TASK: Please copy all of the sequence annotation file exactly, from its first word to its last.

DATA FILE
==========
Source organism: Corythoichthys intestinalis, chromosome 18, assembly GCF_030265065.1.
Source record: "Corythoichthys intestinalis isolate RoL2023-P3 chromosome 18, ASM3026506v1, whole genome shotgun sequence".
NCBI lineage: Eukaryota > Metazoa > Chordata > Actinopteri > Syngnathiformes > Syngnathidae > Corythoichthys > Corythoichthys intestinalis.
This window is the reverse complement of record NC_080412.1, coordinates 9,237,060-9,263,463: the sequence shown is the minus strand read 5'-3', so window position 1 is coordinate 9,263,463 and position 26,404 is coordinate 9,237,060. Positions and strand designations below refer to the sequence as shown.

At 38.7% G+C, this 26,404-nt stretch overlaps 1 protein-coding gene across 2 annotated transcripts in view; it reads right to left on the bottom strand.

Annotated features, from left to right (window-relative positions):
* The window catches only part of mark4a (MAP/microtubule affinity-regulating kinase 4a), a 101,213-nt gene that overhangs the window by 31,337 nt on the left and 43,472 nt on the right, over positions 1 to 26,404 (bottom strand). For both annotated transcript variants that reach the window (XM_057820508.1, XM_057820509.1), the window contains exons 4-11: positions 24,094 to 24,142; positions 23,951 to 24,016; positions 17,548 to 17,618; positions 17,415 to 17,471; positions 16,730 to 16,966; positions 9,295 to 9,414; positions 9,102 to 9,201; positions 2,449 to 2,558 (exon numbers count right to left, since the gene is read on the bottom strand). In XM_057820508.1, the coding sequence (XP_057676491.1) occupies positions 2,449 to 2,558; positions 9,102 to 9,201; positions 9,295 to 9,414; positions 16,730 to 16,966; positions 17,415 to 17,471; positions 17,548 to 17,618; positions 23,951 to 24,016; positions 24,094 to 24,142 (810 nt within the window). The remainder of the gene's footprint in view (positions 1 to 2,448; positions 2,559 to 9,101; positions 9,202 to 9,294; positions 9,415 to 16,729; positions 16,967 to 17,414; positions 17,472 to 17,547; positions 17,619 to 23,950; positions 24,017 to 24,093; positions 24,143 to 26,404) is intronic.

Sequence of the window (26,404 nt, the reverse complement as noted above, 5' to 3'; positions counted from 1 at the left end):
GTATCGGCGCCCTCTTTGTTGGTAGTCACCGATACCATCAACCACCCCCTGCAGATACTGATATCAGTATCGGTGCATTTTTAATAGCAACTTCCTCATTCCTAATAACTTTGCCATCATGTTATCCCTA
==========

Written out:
Source organism: Corythoichthys intestinalis, chromosome 18, assembly GCF_030265065.1.
Source record: "Corythoichthys intestinalis isolate RoL2023-P3 chromosome 18, ASM3026506v1, whole genome shotgun sequence".
NCBI lineage: Eukaryota > Metazoa > Chordata > Actinopteri > Syngnathiformes > Syngnathidae > Corythoichthys > Corythoichthys intestinalis.
This window is the reverse complement of record NC_080412.1, coordinates 9,237,060-9,263,463: the sequence shown is the minus strand read 5'-3', so window position 1 is coordinate 9,263,463 and position 26,404 is coordinate 9,237,060. Positions and strand designations below refer to the sequence as shown.

At 38.7% G+C, this 26,404-nt stretch overlaps 1 protein-coding gene across 2 annotated transcripts in view; it reads right to left on the bottom strand.

Annotated features, from left to right (window-relative positions):
* The window catches only part of mark4a (MAP/microtubule affinity-regulating kinase 4a), a 101,213-nt gene that overhangs the window by 31,337 nt on the left and 43,472 nt on the right, over positions 1 to 26,404 (bottom strand). For both annotated transcript variants that reach the window (XM_057820508.1, XM_057820509.1), the window contains exons 4-11: positions 24,094 to 24,142; positions 23,951 to 24,016; positions 17,548 to 17,618; positions 17,415 to 17,471; positions 16,730 to 16,966; positions 9,295 to 9,414; positions 9,102 to 9,201; positions 2,449 to 2,558 (exon numbers count right to left, since the gene is read on the bottom strand). In XM_057820508.1, the coding sequence (XP_057676491.1) occupies positions 2,449 to 2,558; positions 9,102 to 9,201; positions 9,295 to 9,414; positions 16,730 to 16,966; positions 17,415 to 17,471; positions 17,548 to 17,618; positions 23,951 to 24,016; positions 24,094 to 24,142 (810 nt within the window). The remainder of the gene's footprint in view (positions 1 to 2,448; positions 2,559 to 9,101; positions 9,202 to 9,294; positions 9,415 to 16,729; positions 16,967 to 17,414; positions 17,472 to 17,547; positions 17,619 to 23,950; positions 24,017 to 24,093; positions 24,143 to 26,404) is intronic.

Sequence of the window (26,404 nt, the reverse complement as noted above, 5' to 3'; positions counted from 1 at the left end):
GTATCGGCGCCCTCTTTGTTGGTAGTCACCGATACCATCAACCACCCCCTGCAGATACTGATATCAGTATCGGTGCATTTTTAATAGCAACTTCCTCATTCCTAATAACTTTGCCATCATGTTATCCCTA